"Be honest. It's ok," says Judy Mason.
Sheila nods and then says, "I hate him. I cannot forgive him because he hasn't asked for it."
The two then smile politely at one another. There's not a hint of anger in the room. It's pretty clear they have the kind of friendship that would make many sisters envious. Strangely enough, it's also the kind of relationship born out of the most difficult of circumstances.
Twenty-two years ago Judy Mason's brother killed Sheila Kimmell's daughter.
In March 1988, Lisa Marie Kimmell was driving through Wyoming on her way from Colorado to Montana when she disappeared. A few days later, investigators found her body in a river not too far from Casper.
In 2002, investigators found Kimmell's car buried under property belonging to Dale Wayne Eaton. Eaton has since been convicted of the murder and is now the lone prisoner on Wyoming's death row.
Eaton is Judy Mason's older brother.
"It's sad, it's just so sad," says Judy. "My heart hurts because I don't understand it. I don't understand why."
There were seven kids in the Eaton family. Judy was the middle child. Dale was the second oldest. "I know he (killed Lisa). I know he did it," she says as Sheila looks on.
The two first met during an unrelated trial for Dale Eaton in 2002. Eaton was on trial for manslaughter in Denver. Sheila Kimmell showed up because she knew after that trial, Eaton was going to go to trial in Wyoming for the murder of her daughter. Judy showed up because she wanted to try to support her big brother.
At first, Sheila says, Judy never realized she was talking to the mother of Lisa Marie Kimmell. "I don't know what it was," says Judy these days. "It was like we had known each other forever and I had never felt that before. It was just awesome."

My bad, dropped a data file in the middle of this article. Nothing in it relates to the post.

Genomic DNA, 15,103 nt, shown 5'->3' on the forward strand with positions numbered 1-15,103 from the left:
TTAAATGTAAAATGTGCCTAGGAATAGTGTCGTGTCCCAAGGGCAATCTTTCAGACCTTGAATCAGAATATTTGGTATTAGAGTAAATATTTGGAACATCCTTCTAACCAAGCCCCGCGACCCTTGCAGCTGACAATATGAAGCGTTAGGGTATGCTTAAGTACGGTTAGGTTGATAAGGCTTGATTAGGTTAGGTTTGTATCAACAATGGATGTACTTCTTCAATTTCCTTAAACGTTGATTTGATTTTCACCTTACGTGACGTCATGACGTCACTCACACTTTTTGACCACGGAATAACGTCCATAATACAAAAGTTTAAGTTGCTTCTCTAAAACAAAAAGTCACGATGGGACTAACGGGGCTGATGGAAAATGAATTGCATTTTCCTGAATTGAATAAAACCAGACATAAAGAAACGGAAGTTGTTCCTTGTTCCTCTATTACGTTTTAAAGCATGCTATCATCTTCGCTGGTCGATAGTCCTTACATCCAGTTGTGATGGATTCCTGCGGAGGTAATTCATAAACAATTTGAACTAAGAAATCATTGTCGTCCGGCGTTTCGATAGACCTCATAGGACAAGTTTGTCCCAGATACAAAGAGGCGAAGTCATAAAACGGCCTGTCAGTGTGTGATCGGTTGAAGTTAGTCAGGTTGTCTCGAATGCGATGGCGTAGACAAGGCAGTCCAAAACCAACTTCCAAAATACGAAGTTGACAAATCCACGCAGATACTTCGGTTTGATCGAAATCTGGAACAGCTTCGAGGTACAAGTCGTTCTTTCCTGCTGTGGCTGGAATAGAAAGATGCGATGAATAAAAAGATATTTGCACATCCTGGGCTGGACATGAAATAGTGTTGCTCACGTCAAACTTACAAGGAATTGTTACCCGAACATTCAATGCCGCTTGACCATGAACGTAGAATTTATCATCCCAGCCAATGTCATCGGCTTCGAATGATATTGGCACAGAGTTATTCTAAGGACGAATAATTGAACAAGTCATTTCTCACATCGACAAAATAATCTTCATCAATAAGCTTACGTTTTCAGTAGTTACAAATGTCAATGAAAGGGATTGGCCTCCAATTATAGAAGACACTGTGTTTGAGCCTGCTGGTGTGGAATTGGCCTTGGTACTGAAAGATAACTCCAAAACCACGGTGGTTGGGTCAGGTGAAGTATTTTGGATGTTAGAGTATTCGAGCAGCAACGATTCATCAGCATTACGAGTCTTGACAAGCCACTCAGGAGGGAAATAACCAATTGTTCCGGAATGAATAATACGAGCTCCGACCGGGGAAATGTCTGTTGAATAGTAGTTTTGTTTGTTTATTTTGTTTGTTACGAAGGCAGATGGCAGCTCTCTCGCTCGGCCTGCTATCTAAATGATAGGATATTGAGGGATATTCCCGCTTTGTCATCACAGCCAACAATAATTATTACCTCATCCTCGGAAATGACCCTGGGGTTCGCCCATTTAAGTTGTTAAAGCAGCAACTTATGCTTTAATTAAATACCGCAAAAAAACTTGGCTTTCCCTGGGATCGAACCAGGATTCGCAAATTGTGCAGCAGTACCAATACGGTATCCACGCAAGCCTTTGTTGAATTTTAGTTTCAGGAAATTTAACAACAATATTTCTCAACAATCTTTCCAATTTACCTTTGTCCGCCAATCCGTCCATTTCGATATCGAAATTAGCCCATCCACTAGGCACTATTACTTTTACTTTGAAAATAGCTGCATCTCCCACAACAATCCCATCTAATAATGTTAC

Only after the conclusion of the trial did Sheila tell Judy her last name. "I'm Sheila Kimmell, Lisa's mom," she told Judy.
"I think I apologized that day. I said, 'Oh, I'm so sorry,' and she knew it, she knew how I felt," says Judy now.
The two have been close friends ever since.
"(Judy) didn't do this, her brother did this," Sheila says adamantly. "It reaffirms for me that just because one person in a family does something awful, that it doesn't apply to that entire family."
Once a semester, you can find the two talking to students at Professor Mary West-Smith's Victim Studies class at the University of Northern Colorado.
On the day we visited, Judy was immediately asked about her family background and whether or not anyone in her family saw any hints of trouble with Dale.
"When Dale would come visit," explained Judy, "when he would come for Christmas, he'd bring his kids and we'd have an awesome, awesome Christmas. I just didn't see that part of him."
Dale would call her two or three times a month. She typically saw him two or three times a year. She never thought he was capable of being a murderer. Dale was the kind of guy who looked after his brother with cerebral palsy.
"I call (the Eaton's) the victims in the third degree," Sheila added to the conversation within the class. Lisa was the victim in the first-degree. "(My husband and I) were the victims in the second degree. The Eaton's are also victims in all of this," she said.
Sheila says she can't find any reason to hate the Eaton family. "(Dale) did this. They didn't do this."
Sometime in the next few years the state of Wyoming, barring an appeal, will put Dale Wayne Eaton to death by lethal injection. Judy says she wants to talk to her brother at least once, face to face, before that happens.
Sheila and Judy are convinced Dale Eaton likely killed other young women before he was caught for the murder of Lisa Kimmell. One potential victim, a former runner at the University of Wyoming, disappeared not too far from Eaton's Wyoming home in 1997. Amy Wroe Bechtel's body has never been found, but Sheila fears her brother might have been involved.
"I'm going to ask him. I'm going to beg him to tell me if there is anyone else," says Judy.
"It would be my hope that we could persuade Dale to tell us if there are any others out there," says Sheila Kimmell. "It's not going to change the hurt, and it's not going to take that away, but maybe it will bring a measure of peace."
(KUSA-TV © 2010 Multimedia Holdings Corporation)